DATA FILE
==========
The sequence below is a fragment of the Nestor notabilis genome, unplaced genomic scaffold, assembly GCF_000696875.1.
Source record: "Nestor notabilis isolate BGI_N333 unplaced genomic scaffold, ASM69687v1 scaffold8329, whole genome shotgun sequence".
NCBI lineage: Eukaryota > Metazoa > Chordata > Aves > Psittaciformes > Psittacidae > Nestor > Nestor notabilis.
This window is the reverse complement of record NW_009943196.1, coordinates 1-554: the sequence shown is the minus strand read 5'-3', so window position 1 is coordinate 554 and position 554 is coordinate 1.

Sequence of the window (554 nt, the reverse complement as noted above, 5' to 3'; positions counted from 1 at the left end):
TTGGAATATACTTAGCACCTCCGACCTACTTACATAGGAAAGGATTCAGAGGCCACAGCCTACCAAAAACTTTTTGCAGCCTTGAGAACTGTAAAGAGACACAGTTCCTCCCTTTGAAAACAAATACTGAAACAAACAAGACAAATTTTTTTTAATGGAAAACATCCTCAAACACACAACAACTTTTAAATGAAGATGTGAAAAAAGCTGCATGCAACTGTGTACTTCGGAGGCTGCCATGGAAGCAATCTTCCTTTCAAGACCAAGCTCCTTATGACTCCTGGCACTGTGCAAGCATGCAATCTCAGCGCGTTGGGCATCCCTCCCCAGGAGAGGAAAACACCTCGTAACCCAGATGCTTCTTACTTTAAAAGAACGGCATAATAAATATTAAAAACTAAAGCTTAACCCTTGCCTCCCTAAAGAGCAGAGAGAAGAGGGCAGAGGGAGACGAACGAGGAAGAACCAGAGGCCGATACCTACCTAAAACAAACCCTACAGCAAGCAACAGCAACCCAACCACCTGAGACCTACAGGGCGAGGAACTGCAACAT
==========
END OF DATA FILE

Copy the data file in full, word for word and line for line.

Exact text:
The sequence below is a fragment of the Nestor notabilis genome, unplaced genomic scaffold, assembly GCF_000696875.1.
Source record: "Nestor notabilis isolate BGI_N333 unplaced genomic scaffold, ASM69687v1 scaffold8329, whole genome shotgun sequence".
NCBI lineage: Eukaryota > Metazoa > Chordata > Aves > Psittaciformes > Psittacidae > Nestor > Nestor notabilis.
This window is the reverse complement of record NW_009943196.1, coordinates 1-554: the sequence shown is the minus strand read 5'-3', so window position 1 is coordinate 554 and position 554 is coordinate 1.

Sequence of the window (554 nt, the reverse complement as noted above, 5' to 3'; positions counted from 1 at the left end):
TTGGAATATACTTAGCACCTCCGACCTACTTACATAGGAAAGGATTCAGAGGCCACAGCCTACCAAAAACTTTTTGCAGCCTTGAGAACTGTAAAGAGACACAGTTCCTCCCTTTGAAAACAAATACTGAAACAAACAAGACAAATTTTTTTTAATGGAAAACATCCTCAAACACACAACAACTTTTAAATGAAGATGTGAAAAAAGCTGCATGCAACTGTGTACTTCGGAGGCTGCCATGGAAGCAATCTTCCTTTCAAGACCAAGCTCCTTATGACTCCTGGCACTGTGCAAGCATGCAATCTCAGCGCGTTGGGCATCCCTCCCCAGGAGAGGAAAACACCTCGTAACCCAGATGCTTCTTACTTTAAAAGAACGGCATAATAAATATTAAAAACTAAAGCTTAACCCTTGCCTCCCTAAAGAGCAGAGAGAAGAGGGCAGAGGGAGACGAACGAGGAAGAACCAGAGGCCGATACCTACCTAAAACAAACCCTACAGCAAGCAACAGCAACCCAACCACCTGAGACCTACAGGGCGAGGAACTGCAACAT